If your favorite influencer on social media can’t get enough of an artificial sweetener or talks a lot about sugar in beverages, there could be a reason that has little to do with health: Paid advertising.
This week, the Federal Trade Commission sent warning letters to two trade associations and 12 registered dietitians and other online health influencers telling them they must disclose if their Instagram and TikTok posts promoting the safety of aspartame and sugar-containing products are basically paid ads.
“It’s irresponsible for any trade group to hire influencers to tout its members’ products and fail to ensure that the influencers come clean about that relationship,” said Samuel Levine, director of the FTC’s Bureau of Consumer Protection, in a written statement. “That’s certainly true for health and safety claims about sugar and aspartame, especially when made by registered dieticians and others upon whom people rely for advice about what to eat and drink.”
The letters said that “consumers should be able to notice the disclosure easily and not have to look for it.”
Per the news release on FTC.gov, “The letters to the trade groups, the American Beverage Association (AmeriBev) and the Canadian Sugar Institute, express concerns that the organizations may have violated the FTC Act by failing to adequately disclose that the influencers were apparently hired to promote the safety of aspartame or the consumption of sugar-containing products, respectively. This action follows FTC’s recent revision of the Commission’s Guides for Endorsements and Testimonials, and is part of the agency’s continued monitoring of influencer marketing.”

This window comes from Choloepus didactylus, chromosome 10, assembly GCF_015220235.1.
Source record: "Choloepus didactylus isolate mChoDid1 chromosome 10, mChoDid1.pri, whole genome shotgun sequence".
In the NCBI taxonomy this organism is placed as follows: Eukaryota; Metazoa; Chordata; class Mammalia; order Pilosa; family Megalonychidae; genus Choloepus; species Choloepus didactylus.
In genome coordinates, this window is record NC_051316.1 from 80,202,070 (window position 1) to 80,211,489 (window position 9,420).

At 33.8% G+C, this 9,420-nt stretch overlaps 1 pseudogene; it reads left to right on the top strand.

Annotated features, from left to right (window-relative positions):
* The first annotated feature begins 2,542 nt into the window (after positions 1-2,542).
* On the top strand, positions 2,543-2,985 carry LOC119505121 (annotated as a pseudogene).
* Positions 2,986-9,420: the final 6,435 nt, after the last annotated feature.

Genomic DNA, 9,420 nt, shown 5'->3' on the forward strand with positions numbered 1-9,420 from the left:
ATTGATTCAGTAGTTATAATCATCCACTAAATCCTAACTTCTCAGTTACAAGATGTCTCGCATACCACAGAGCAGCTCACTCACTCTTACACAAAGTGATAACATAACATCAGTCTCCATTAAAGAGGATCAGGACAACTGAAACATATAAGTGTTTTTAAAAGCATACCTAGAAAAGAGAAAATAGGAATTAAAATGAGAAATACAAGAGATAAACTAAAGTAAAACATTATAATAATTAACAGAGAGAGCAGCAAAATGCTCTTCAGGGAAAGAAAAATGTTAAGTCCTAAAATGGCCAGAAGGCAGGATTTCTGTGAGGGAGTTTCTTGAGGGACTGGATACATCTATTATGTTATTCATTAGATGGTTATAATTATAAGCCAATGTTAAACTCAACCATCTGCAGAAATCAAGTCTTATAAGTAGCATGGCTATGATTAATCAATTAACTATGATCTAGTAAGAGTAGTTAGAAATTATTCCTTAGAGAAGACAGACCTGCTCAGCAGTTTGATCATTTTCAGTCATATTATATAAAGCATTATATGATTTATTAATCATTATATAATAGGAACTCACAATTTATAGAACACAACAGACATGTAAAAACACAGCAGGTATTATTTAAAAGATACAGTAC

NBC News reported that the disclosure rule “applies to paid sponsorships, promotions in exchange for free products and in cases of any business or familial relationships.”
The letter to the American Beverage Association highlighted concerns about posts by influencers Valerie Agyeman, Nichole Andrews, Leslie Bonci, Keri Gans, Stephanie Grasso, Cara Harbstreet, Andrea Miller, Idrees Mughal, Adam Pecoraro and Mary Ellen Phipps.
Each of them also received a personal warning letter.
An association spokesman wrote in an email to NBC News that the group appreciates the guidance and “will continue its ongoing commitment to disclose its relationships with dieticians.”
“We took proactive, prudent and meticulous steps to be transparent about our partnership with credible experts who spoke to the science behind the safety of aspartame and the FDA’s determination that it is safe,” the spokesperson wrote. “Importantly, no question has been raised about the substance of these posts.”
The letter to the Canadian Sugar Institute pointed to posts on Instagram by influencers Jenn Messina and Lindsay Pleskot. They, too, received individual warning letters.
The guidelines require clear and “conspicuous” disclosure of “unexpected material connections” so that consumers know what’s behind endorsements.
The release said that “each of the warning letters identified what appeared to be paid posts that either did not disclose a material connection or that contained disclosures that may be inadequate.” FTC staff concerns included placing the disclosure where it was not clearly noticed, ambiguous language and failure to identify clearly sponsors of posts. Letters also noted the influencers and trade organizations could face hefty civil penalties of as much as $50,120 for each future failure.
The onus was also put on letter recipients to contact the FTC within 15 days and explain what action is being or has been taken.